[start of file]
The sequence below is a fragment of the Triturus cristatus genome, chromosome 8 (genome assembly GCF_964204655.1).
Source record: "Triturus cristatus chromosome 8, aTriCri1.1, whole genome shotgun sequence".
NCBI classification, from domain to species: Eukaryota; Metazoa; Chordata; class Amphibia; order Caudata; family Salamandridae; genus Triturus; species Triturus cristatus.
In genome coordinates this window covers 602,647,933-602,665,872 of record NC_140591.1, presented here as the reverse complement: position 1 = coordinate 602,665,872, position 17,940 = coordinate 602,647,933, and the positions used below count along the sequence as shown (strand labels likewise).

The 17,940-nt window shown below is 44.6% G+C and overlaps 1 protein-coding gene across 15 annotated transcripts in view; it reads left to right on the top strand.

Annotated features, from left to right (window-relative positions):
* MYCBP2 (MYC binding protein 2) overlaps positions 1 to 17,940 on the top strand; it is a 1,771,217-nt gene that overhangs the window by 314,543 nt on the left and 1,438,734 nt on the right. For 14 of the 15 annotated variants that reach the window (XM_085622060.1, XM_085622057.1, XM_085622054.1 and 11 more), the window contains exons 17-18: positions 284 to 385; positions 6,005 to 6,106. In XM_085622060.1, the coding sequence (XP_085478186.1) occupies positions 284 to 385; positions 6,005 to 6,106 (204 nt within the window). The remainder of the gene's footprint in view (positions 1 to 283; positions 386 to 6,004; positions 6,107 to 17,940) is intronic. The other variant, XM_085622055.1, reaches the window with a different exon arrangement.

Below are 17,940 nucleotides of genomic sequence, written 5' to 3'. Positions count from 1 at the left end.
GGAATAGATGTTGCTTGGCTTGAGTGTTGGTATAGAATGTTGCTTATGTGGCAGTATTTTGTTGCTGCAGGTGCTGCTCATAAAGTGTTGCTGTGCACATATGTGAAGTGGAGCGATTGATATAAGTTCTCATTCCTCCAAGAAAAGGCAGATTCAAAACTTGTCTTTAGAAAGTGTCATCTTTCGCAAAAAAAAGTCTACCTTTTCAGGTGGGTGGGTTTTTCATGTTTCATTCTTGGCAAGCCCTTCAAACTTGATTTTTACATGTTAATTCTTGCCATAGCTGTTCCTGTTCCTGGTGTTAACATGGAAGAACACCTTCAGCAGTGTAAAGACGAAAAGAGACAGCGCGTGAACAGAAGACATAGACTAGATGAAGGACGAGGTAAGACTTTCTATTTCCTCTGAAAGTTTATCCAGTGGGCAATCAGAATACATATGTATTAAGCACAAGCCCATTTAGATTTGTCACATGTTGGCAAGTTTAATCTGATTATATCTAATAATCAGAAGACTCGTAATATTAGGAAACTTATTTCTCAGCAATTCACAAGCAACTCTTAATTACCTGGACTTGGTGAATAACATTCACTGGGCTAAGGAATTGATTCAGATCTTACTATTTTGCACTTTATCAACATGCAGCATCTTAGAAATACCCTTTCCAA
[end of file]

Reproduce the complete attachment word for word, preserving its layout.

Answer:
The sequence below is a fragment of the Triturus cristatus genome, chromosome 8 (genome assembly GCF_964204655.1).
Source record: "Triturus cristatus chromosome 8, aTriCri1.1, whole genome shotgun sequence".
NCBI classification, from domain to species: Eukaryota; Metazoa; Chordata; class Amphibia; order Caudata; family Salamandridae; genus Triturus; species Triturus cristatus.
In genome coordinates this window covers 602,647,933-602,665,872 of record NC_140591.1, presented here as the reverse complement: position 1 = coordinate 602,665,872, position 17,940 = coordinate 602,647,933, and the positions used below count along the sequence as shown (strand labels likewise).

The 17,940-nt window shown below is 44.6% G+C and overlaps 1 protein-coding gene across 15 annotated transcripts in view; it reads left to right on the top strand.

Annotated features, from left to right (window-relative positions):
* MYCBP2 (MYC binding protein 2) overlaps positions 1 to 17,940 on the top strand; it is a 1,771,217-nt gene that overhangs the window by 314,543 nt on the left and 1,438,734 nt on the right. For 14 of the 15 annotated variants that reach the window (XM_085622060.1, XM_085622057.1, XM_085622054.1 and 11 more), the window contains exons 17-18: positions 284 to 385; positions 6,005 to 6,106. In XM_085622060.1, the coding sequence (XP_085478186.1) occupies positions 284 to 385; positions 6,005 to 6,106 (204 nt within the window). The remainder of the gene's footprint in view (positions 1 to 283; positions 386 to 6,004; positions 6,107 to 17,940) is intronic. The other variant, XM_085622055.1, reaches the window with a different exon arrangement.

Below are 17,940 nucleotides of genomic sequence, written 5' to 3'. Positions count from 1 at the left end.
GGAATAGATGTTGCTTGGCTTGAGTGTTGGTATAGAATGTTGCTTATGTGGCAGTATTTTGTTGCTGCAGGTGCTGCTCATAAAGTGTTGCTGTGCACATATGTGAAGTGGAGCGATTGATATAAGTTCTCATTCCTCCAAGAAAAGGCAGATTCAAAACTTGTCTTTAGAAAGTGTCATCTTTCGCAAAAAAAAGTCTACCTTTTCAGGTGGGTGGGTTTTTCATGTTTCATTCTTGGCAAGCCCTTCAAACTTGATTTTTACATGTTAATTCTTGCCATAGCTGTTCCTGTTCCTGGTGTTAACATGGAAGAACACCTTCAGCAGTGTAAAGACGAAAAGAGACAGCGCGTGAACAGAAGACATAGACTAGATGAAGGACGAGGTAAGACTTTCTATTTCCTCTGAAAGTTTATCCAGTGGGCAATCAGAATACATATGTATTAAGCACAAGCCCATTTAGATTTGTCACATGTTGGCAAGTTTAATCTGATTATATCTAATAATCAGAAGACTCGTAATATTAGGAAACTTATTTCTCAGCAATTCACAAGCAACTCTTAATTACCTGGACTTGGTGAATAACATTCACTGGGCTAAGGAATTGATTCAGATCTTACTATTTTGCACTTTATCAACATGCAGCATCTTAGAAATACCCTTTCCAA